The Second Circuit appears to stand alone. At least six other circuits treat an order staying arbitration as an injunction that is immediately appealable.3 Our own decision in Societe Generale v. Raytheon European Management and Systems Co., 643 F.2d 863 (1st Cir. 1981), tenuously distinguished by the Company, leans in the direction of the majority rule. A 1988 amendment to the Federal Arbitration Act, now 9 U.S.C. § 16(a)(2)--although perhaps formally inapplicable to this case--expresses a congressional policy in favor of immediate appeal of "an interlocutory order granting . . . an injunction against an arbitration that is subject to this title."4
Judge Friendly's views are never lightly to be disregarded. However, his main concern in Lummus was with "the baneful effect" of permitting appeals from "orders refusing a stay of arbitration." 297 F.2d at 86. As he explained, immediate appeals from such orders would compromise the speedy, informal Disposition at which arbitration agreements aim. Id. Judge Friendly then concluded that, as a matter of symmetry, "if an order refusing a stay" is deemed not to be an injunction, then "an order granting such a stay" also cannot be so classified. Id.
Courts since Lummas have been willing to entertain just such a distinction between orders granting stays of arbitration and orders denying them. Perhaps the best way to explain this outcome is to say that both orders constitute injunctions but that the policy favoring arbitration precludes an immediate appeal where the district court has refused a stay. New England Power Co., supra, 456 F.2d at 186. After all, treating procedure as a special concern of the courts, Judges have not hesitated to embroider the Judicial Code with other Judge-made rules on appealability. E.g., Cohen v. Beneficial Industrial Loan Corp., 337 U.S. 541, 93 L. Ed. 1528, 69 S. Ct. 1221 (1949).
Accordingly we believe that an order declining to stay an arbitration is an injunction but for policy reasons is not immediately reviewable by appeal, although of course fundamental objections to the arbitration are preserved for later judicial review if an award is made. By contrast, an order staying arbitration is an injunction that is immediately appealable under 28 U.S.C. § 1292(a)(1), even where section 16 of the Federal Arbitration Act does not apply to the particular order. We thus have jurisdiction to review the district court's stay order in this case, and turn now to the question whether the district court had authority to grant such a stay.
The Unions claim that the stay granted by the district court was an injunction issued in violation of the stringent requirements of section 7 of the Norris-LaGuardia Act, 29 U.S.C. § 107. In the alternative, the Union says that the stay was unjustified even under the less stringent equitable standards that govern ordinary injunctions. For reasons already indicated we agree that the stay comprised an injunction. The next, and more difficult, question is whether section 7 supplies the yardstick.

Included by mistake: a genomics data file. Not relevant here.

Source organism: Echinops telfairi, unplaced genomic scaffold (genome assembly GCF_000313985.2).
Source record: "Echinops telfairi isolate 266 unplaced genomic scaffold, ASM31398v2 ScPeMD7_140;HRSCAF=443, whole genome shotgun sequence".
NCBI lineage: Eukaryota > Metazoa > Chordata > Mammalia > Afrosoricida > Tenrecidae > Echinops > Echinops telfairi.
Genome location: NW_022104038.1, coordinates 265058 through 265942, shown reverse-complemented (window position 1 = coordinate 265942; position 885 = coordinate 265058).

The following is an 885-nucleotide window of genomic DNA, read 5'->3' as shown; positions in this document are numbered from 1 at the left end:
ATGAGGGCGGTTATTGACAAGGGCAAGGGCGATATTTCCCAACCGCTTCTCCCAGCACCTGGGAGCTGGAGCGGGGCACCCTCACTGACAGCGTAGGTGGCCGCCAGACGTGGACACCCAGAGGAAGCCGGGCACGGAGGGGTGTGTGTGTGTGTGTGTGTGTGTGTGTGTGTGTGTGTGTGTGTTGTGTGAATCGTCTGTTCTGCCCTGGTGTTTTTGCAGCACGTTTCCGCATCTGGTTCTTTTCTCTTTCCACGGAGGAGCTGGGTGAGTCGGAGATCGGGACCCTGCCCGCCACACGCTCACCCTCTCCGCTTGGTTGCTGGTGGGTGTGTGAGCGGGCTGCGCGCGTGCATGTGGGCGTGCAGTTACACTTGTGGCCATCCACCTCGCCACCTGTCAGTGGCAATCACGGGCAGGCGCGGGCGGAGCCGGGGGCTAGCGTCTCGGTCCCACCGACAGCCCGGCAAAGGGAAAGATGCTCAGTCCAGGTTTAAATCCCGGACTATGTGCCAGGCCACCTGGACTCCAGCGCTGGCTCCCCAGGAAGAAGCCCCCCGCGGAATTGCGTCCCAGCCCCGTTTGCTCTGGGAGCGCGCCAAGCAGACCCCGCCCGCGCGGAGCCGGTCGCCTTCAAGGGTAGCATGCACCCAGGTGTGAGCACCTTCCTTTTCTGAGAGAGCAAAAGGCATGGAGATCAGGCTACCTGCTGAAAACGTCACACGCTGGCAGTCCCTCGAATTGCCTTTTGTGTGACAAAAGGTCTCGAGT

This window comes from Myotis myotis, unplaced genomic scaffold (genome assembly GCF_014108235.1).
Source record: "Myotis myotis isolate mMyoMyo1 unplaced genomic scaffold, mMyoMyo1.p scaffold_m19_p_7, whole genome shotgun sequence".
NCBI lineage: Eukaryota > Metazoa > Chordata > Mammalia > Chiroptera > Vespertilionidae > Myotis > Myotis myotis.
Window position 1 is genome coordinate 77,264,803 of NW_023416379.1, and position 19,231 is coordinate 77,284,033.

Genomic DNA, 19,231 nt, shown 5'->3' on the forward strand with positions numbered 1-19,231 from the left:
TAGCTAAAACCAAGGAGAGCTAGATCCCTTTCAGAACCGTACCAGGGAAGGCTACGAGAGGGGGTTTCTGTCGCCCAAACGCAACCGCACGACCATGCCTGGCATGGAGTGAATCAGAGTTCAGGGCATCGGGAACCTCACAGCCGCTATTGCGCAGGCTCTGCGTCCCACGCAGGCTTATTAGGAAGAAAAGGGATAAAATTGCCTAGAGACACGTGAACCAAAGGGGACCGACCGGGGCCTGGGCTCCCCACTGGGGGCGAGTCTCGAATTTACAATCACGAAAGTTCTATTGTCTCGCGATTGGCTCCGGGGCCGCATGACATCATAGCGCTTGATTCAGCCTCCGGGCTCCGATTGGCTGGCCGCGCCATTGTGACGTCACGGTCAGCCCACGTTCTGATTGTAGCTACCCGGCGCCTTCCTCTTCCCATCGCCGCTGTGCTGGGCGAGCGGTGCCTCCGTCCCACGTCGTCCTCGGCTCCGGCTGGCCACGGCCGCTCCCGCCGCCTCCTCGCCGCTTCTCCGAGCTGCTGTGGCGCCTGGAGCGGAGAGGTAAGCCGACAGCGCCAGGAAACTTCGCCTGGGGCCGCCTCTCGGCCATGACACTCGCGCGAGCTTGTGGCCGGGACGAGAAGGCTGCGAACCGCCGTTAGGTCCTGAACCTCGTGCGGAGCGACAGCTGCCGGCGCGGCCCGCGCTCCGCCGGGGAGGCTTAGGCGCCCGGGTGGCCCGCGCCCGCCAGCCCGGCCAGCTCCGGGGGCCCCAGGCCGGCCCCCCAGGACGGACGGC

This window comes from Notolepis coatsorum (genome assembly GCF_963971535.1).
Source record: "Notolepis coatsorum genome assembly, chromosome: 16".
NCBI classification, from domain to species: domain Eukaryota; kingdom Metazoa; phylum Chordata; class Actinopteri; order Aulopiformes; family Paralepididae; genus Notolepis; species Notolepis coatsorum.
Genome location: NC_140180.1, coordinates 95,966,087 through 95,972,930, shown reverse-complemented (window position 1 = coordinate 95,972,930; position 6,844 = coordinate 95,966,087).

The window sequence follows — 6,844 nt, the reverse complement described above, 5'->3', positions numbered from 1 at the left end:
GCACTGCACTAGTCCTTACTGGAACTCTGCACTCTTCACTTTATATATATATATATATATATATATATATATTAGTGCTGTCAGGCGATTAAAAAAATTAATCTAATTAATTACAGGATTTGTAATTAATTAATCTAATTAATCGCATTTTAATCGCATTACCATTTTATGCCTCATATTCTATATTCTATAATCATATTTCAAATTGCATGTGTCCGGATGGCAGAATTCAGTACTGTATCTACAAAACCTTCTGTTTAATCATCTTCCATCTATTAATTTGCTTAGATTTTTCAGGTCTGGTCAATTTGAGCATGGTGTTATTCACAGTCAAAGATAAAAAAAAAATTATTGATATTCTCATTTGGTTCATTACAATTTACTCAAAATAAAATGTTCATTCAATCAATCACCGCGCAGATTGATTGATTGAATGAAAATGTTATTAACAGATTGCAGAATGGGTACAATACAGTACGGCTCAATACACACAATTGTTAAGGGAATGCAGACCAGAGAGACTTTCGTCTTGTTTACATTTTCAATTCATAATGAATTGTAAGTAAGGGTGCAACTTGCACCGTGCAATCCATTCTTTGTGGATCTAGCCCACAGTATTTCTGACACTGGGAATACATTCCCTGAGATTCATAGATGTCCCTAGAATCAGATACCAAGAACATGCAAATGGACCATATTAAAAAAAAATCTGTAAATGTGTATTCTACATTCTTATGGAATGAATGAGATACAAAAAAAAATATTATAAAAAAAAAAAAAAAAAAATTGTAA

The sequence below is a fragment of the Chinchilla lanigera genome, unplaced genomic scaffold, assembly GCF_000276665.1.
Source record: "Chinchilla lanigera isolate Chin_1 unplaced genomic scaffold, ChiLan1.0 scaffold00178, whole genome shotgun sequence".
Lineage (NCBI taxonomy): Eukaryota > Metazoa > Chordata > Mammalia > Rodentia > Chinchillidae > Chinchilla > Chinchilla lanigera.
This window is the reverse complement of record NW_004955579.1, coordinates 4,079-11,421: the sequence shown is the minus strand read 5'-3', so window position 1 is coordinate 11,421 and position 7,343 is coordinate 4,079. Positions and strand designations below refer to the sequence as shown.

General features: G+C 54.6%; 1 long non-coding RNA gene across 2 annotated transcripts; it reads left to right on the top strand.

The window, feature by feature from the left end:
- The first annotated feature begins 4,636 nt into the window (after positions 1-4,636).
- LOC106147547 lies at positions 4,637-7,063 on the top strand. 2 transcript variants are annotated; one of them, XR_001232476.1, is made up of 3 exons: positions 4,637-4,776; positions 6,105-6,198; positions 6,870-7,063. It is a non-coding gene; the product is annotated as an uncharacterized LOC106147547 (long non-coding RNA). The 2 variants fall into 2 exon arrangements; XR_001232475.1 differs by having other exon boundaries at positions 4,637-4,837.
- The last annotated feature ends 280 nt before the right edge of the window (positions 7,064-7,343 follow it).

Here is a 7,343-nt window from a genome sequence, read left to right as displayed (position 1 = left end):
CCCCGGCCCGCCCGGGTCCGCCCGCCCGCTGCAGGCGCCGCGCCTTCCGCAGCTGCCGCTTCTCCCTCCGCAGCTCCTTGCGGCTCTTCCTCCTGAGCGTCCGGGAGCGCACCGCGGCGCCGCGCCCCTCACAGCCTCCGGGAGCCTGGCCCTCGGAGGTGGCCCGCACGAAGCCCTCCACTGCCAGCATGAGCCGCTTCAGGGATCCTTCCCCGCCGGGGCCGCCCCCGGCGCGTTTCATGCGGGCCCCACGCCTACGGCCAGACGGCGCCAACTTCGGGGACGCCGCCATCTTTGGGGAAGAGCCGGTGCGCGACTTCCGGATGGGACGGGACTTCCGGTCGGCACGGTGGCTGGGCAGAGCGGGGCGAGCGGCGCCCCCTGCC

Section 7 is one of a set of interlocking provisions of the Norris-LaGuardia Act designed to curb the use of federal court injunctions in cases "involving or growing out of a labor dispute."5 Under section 7, no injunction may be issued in such a case except after an evidentiary hearing, specified findings by the court, and certain other steps including a bond. The required findings include findings that absent an injunction "substantial and irreparable injury to complainant's property will follow" and that public officers "are unable or unwilling to furnish adequate protection." Id.
The threshold question, where section 7 is invoked, is whether the case derives from a "labor dispute," a critical phrase that provides the outer boundary for much of the Norris-LaGuardia Act. On the face of the matter, a dispute between an employer and its unions involving arbitration, plant access, discipline of employees, and the existence vel non of a collective bargaining agreement does comprise a labor dispute, taking that phrase literally. The pertinent definitions in the statute are broad, see section 13, 29 U.S.C. § 113, and have been broadly construed by the courts including the Supreme Court.6
While the Supreme Court has been unwilling to narrow the definition of "labor dispute," it has carved out a quite important set of exceptions to the Norris-LaGuardia Act in relation to arbitration. Following the Taft-Hartley Act's creation of contract suits under section 301, the Supreme Court upheld an injunction requiring an employer to arbitrate a dispute, as the employer and union had agreed. Textile Workers Union v. Lincoln Mills, 353 U.S. 448, 1 L. Ed. 2d 972, 77 S. Ct. 912 (1957). What is pertinent here is not the decision's famous holding that federal law governs such labor contracts; it is the further Conclusion that section 7 did not apply to the injunction:
The congressional policy in favor of the enforcement of agreements to arbitrate grievance disputes being clear, there is no reason to submit them to the requirements of § 7 of the Norris-LaGuardia Act.
Id. at 458-59 (footnote omitted).